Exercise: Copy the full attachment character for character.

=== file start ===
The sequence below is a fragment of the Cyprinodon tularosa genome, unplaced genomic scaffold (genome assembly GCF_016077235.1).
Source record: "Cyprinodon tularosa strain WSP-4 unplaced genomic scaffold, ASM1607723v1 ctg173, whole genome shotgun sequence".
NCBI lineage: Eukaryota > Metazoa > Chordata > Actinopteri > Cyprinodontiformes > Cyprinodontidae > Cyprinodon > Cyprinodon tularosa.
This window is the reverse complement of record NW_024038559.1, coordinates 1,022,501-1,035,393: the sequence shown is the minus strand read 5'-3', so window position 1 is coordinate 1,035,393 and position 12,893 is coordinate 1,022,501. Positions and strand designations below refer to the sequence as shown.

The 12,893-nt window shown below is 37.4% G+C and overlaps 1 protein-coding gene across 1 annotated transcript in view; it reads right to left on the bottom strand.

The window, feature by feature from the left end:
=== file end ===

The sequence below is a fragment of the Cyprinodon tularosa genome, unplaced genomic scaffold (genome assembly GCF_016077235.1).
Source record: "Cyprinodon tularosa strain WSP-4 unplaced genomic scaffold, ASM1607723v1 ctg173, whole genome shotgun sequence".
NCBI lineage: Eukaryota > Metazoa > Chordata > Actinopteri > Cyprinodontiformes > Cyprinodontidae > Cyprinodon > Cyprinodon tularosa.
This window is the reverse complement of record NW_024038559.1, coordinates 1,022,501-1,035,393: the sequence shown is the minus strand read 5'-3', so window position 1 is coordinate 1,035,393 and position 12,893 is coordinate 1,022,501. Positions and strand designations below refer to the sequence as shown.

The 12,893-nt window shown below is 37.4% G+C and overlaps 1 protein-coding gene across 1 annotated transcript in view; it reads right to left on the bottom strand.

The window, feature by feature from the left end: